No statues were pulled over at Westminster today. The Prime Minister and Leader of the Opposition contented themselves with spraying abusive slogans over each other.
And for that kind of hooliganism, Boris Johnson has a natural flair. He accused Sir Keir Starmer of being a lawyer, which is true.
To Starmer, being a lawyer means fighting for human rights and campaigning against the death penalty.
To Johnson, it is less principled and more mercenary: “One brief one day, another brief the next, I understand how the legal profession works.”
A low blow, and one the Prime Minister might have refrained from striking if he were still married to a lawyer.
The Leader of the Opposition tried to rise above it: “I know he’s got rehearsed attack lines.”
Johnson continued with his attack lines. He said the Government’s attempts to help the British people, indeed to “put its arms round the people” (is this in accordance with social distancing?), are not assisted “by the wobbling and tergiversation” of the Labour leader.
Starmer had earlier recited the British death figures for the pandemic, adopting the tone of reproach a Victorian headmaster might use towards a pupil who is found to have engaged in disgraceful nocturnal activities: “There’s no pride in these figures, is there.”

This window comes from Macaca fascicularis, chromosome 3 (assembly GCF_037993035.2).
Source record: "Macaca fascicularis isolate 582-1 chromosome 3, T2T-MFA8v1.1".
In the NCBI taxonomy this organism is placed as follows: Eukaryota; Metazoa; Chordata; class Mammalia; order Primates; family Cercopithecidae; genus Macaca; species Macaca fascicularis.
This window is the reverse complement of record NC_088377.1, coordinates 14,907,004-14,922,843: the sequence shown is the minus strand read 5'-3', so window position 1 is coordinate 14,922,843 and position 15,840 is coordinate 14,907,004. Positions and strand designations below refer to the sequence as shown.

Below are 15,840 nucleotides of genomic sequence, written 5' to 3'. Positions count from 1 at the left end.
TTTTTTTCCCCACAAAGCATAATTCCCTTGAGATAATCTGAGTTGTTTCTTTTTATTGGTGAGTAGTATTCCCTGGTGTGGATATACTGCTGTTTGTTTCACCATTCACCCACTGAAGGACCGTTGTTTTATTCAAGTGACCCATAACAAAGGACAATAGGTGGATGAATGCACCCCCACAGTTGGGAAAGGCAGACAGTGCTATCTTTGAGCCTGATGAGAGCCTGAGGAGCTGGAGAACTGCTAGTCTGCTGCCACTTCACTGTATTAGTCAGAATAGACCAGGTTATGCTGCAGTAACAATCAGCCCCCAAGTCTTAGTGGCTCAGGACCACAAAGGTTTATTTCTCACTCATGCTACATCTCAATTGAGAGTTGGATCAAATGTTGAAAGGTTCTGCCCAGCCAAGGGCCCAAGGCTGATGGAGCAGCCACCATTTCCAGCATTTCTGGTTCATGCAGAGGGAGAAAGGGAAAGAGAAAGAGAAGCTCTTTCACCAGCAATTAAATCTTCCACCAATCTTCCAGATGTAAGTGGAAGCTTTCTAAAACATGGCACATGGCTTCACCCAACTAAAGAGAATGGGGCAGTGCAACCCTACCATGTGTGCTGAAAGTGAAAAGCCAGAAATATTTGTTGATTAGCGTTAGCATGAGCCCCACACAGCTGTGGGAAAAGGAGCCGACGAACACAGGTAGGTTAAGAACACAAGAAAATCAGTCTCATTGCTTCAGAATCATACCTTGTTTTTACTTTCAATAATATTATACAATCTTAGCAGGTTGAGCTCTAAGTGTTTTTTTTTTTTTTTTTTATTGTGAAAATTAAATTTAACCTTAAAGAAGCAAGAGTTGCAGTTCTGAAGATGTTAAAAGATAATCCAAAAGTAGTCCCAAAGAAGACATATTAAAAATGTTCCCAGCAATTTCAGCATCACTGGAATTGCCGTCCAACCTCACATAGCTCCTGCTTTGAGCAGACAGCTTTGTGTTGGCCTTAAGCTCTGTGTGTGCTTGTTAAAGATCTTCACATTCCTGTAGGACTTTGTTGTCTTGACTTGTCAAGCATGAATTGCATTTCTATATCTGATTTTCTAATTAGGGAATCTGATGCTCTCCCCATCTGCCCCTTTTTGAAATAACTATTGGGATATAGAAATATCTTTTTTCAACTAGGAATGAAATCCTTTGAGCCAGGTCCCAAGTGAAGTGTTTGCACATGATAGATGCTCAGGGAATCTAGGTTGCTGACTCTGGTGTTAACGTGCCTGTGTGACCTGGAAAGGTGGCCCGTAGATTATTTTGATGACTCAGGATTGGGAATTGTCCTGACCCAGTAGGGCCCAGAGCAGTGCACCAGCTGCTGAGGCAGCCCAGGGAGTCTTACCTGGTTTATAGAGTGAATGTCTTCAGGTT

The Prime Minister cannot bear that kind of moralising. He sought to ridicule his opponent as a man who is hopelessly out of touch: “I’ve been in contact with the Honourable Gentleman by a modern device called the telephone.”
Starmer retorted in an aggrieved tone that on the subject about which he wanted to ask, the reopening of schools, they had never had a telephone conversation, “so please drop that”.
In his view, Johnson is simply not providing the leadership which is required: “It’s no good the Prime Minister flailing around trying to blame others.”
Kirsty Blackman (SNP, Aberdeen North) asked Johnson if he still believes Donald Trump “has many good qualities, and if so, what are they?”
Johnson responded in a trenchant tone: “He is the President of the United States, which is our most important ally. The United States is a bastion of peace and freedom and has been for most of my lifetime.”
The Prime Minister’s critics treat him as a disgraceful person, who consorts with other disgraceful people. He indicates that they’re a lot of prosy, anti-American prigs, and reckons he can carry the British people with him.